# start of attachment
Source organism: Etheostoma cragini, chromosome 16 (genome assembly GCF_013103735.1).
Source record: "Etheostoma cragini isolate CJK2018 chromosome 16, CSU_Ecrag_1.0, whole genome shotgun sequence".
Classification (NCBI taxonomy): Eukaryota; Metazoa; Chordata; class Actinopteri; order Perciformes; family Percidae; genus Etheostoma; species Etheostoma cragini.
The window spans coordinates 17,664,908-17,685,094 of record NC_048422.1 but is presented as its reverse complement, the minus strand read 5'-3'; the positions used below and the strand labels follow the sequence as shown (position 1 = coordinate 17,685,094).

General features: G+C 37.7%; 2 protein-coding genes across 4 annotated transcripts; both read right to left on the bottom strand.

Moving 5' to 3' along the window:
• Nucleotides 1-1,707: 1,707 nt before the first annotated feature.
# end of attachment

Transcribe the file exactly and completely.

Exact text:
Source organism: Etheostoma cragini, chromosome 16 (genome assembly GCF_013103735.1).
Source record: "Etheostoma cragini isolate CJK2018 chromosome 16, CSU_Ecrag_1.0, whole genome shotgun sequence".
Classification (NCBI taxonomy): Eukaryota; Metazoa; Chordata; class Actinopteri; order Perciformes; family Percidae; genus Etheostoma; species Etheostoma cragini.
The window spans coordinates 17,664,908-17,685,094 of record NC_048422.1 but is presented as its reverse complement, the minus strand read 5'-3'; the positions used below and the strand labels follow the sequence as shown (position 1 = coordinate 17,685,094).

General features: G+C 37.7%; 2 protein-coding genes across 4 annotated transcripts; both read right to left on the bottom strand.

Moving 5' to 3' along the window:
• Nucleotides 1-1,707: 1,707 nt before the first annotated feature.